There’s a new book by Orson Scott Card but really eff that guy. I don’t care about Ender’s Game, and the dude just lost an artist on a Superman comic because he’s so homophobic. So eff that guy.


This week, the most note-worthy release is almost certainly Action Comics #18, the conclusion to Grant Morrison’s rather polarizing run. While I have not been the series’ strongest supporter, I am reserving judgment until the end. Regardless of how it turns out, I’m sure it will be noteworthy.

Other notable releases: Captain Marvel, Wonder Woman, and SAGA!


This week looks like a bit of a competition to see what can be the worst release. The Croods, while likely to please the kiddos, does not appeal to me in the slightest – despite the inclusion of Emma Stone. Then there’s Olympus Has Fallen, which looks like a truly spectacular waste of time (and I can’t wait to read the racist tweets about Asians after people see it). InAPPropriate Comedy looks even worse than those terrible parody movies and includes Adrian Brody (blugh). So, for what it’s worth, Admission looks like the best option. I love Tina Fey unconditionally, and I desperately want Paul Rudd to be my best friend and/or platonic life partner.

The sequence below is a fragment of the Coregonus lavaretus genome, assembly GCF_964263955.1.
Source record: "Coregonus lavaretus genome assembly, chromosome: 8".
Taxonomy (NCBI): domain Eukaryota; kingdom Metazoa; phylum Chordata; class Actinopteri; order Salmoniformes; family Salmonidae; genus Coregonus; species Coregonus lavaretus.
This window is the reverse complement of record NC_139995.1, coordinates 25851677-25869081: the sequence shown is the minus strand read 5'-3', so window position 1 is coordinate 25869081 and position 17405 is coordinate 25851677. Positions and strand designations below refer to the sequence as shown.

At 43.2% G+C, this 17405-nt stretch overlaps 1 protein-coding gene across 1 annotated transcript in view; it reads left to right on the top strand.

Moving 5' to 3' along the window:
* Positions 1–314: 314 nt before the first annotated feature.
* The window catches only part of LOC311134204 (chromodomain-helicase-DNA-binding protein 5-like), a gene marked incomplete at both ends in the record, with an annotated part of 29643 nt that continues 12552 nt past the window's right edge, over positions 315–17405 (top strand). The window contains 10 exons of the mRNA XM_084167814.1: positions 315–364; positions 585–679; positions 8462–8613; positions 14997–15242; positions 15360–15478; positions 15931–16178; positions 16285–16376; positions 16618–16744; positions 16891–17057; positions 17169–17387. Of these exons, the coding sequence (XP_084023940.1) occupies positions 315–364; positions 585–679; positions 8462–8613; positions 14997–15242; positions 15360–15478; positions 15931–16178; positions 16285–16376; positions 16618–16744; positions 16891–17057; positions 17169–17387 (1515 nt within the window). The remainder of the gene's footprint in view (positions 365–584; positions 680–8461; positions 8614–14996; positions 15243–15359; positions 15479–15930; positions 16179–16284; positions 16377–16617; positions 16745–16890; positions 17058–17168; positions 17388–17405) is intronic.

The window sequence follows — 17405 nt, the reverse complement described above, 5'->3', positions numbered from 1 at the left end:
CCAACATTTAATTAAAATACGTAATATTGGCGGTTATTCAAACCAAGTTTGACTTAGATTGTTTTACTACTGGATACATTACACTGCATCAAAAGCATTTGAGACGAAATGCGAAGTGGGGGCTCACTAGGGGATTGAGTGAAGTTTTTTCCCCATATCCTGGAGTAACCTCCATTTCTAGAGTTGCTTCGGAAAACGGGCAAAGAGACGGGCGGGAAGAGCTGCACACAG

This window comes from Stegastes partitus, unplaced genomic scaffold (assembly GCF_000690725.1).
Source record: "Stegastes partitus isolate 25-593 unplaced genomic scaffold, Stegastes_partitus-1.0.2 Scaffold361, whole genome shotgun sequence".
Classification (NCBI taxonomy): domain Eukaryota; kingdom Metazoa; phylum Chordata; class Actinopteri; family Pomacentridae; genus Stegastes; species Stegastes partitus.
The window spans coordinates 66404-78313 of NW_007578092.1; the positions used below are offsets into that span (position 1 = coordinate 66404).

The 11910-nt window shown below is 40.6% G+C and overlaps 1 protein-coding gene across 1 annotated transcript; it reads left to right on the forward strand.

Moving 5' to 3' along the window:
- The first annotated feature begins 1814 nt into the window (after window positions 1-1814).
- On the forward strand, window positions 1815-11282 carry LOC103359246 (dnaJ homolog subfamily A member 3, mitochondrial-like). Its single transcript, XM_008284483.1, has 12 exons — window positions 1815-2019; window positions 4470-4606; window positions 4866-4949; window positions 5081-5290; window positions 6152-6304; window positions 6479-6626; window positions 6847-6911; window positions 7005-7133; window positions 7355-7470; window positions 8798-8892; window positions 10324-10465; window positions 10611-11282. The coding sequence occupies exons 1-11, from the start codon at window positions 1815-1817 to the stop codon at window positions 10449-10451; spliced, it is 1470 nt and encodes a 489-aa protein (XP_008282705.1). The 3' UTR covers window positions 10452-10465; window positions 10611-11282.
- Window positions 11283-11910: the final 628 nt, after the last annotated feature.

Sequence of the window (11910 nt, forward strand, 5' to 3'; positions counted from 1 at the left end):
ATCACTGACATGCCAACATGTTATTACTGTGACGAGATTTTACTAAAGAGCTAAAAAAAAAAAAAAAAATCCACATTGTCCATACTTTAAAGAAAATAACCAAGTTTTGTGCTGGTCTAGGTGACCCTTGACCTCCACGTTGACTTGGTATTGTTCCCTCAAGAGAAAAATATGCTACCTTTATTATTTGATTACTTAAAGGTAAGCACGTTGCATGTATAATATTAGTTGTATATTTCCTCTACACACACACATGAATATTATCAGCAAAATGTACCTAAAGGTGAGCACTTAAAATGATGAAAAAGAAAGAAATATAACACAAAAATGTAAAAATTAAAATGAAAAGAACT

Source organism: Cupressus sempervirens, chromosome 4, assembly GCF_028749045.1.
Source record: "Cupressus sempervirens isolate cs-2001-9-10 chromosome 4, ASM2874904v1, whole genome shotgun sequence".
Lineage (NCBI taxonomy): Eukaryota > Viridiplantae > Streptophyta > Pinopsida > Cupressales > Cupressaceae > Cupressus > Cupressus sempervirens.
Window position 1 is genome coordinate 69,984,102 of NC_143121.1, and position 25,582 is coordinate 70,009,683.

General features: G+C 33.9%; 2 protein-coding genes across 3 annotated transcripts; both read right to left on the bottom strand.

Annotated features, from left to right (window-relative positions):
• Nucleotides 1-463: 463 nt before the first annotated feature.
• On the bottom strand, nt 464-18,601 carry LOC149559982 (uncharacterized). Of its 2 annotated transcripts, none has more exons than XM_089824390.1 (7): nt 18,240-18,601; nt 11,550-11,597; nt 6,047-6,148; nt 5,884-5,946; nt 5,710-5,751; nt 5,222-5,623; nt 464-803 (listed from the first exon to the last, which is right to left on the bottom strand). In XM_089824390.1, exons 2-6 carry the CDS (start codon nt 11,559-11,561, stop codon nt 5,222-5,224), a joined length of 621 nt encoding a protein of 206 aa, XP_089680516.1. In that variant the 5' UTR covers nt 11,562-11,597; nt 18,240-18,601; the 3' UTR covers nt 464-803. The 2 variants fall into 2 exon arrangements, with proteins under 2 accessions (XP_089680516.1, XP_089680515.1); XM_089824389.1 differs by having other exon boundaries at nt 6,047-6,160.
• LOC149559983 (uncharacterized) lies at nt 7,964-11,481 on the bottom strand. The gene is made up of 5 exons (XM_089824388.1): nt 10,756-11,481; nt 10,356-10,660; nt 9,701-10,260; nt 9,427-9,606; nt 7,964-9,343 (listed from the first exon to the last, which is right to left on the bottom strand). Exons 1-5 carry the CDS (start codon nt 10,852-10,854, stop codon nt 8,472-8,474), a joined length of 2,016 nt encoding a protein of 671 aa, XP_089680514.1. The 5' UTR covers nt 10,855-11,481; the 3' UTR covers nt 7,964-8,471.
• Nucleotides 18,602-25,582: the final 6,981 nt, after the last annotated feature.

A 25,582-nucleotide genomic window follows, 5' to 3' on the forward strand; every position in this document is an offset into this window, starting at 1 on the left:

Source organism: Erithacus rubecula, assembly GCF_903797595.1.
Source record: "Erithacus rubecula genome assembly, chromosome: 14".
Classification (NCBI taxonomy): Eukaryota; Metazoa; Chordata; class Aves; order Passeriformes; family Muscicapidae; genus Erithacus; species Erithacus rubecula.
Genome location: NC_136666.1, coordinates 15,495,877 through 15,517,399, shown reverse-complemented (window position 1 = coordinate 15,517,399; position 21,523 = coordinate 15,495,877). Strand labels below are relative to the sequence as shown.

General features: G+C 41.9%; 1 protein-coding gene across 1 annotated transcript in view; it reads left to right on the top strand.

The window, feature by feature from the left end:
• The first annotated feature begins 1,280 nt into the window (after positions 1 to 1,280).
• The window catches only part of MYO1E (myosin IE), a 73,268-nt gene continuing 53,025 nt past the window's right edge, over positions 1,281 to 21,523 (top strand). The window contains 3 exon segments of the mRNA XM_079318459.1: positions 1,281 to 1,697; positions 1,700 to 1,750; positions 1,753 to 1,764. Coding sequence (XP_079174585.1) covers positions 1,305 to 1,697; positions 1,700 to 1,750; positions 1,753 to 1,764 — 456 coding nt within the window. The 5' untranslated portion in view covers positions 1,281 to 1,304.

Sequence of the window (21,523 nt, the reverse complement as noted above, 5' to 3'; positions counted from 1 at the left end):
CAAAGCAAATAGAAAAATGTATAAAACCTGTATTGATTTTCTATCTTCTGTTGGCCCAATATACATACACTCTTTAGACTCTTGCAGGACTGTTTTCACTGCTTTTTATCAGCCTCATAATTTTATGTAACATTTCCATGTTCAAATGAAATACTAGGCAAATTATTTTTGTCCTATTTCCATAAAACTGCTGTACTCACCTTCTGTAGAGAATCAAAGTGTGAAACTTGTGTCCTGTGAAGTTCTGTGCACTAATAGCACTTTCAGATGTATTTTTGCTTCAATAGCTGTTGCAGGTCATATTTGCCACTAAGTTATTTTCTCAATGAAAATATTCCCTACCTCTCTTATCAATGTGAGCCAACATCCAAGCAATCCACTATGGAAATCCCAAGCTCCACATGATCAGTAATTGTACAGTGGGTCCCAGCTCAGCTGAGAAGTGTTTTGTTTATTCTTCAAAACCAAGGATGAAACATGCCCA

Or, you know, go see Oz the Great and Terrible. It was pretty good. Review forthcoming.


Ummm, there’s a new Brian McKnight album?


Well, after this week I’m basically going to be recommending Game of Thrones non-stop, so enjoy this while it lasts. That being said I’m not really sure what to recommend! The Biggest Loser finale is on right NOW, Girls just ended, there’s no new Parks & Rec… what to do!?! I guess I’ll suggest Community, even though it hasn’t been quite itself this season. BUT it has been finding its feet, and even zombie Community is better than no Community.

Basically, Winter Is Coming, so deal with it.

Top Things for 01/28/13

Guys, I’m back. I’m not making any promises, but hopefully I can be more consistent than I have been the last month. That whole “post a day for like a month” thing was weirdly exhausting. Plus I just started contributing to, which I LOVE, but it means writing three more blog posts or so per week, so I put this site on the backburner while I adjusted. So, let’s go forward and just see where this thing takes us, baby.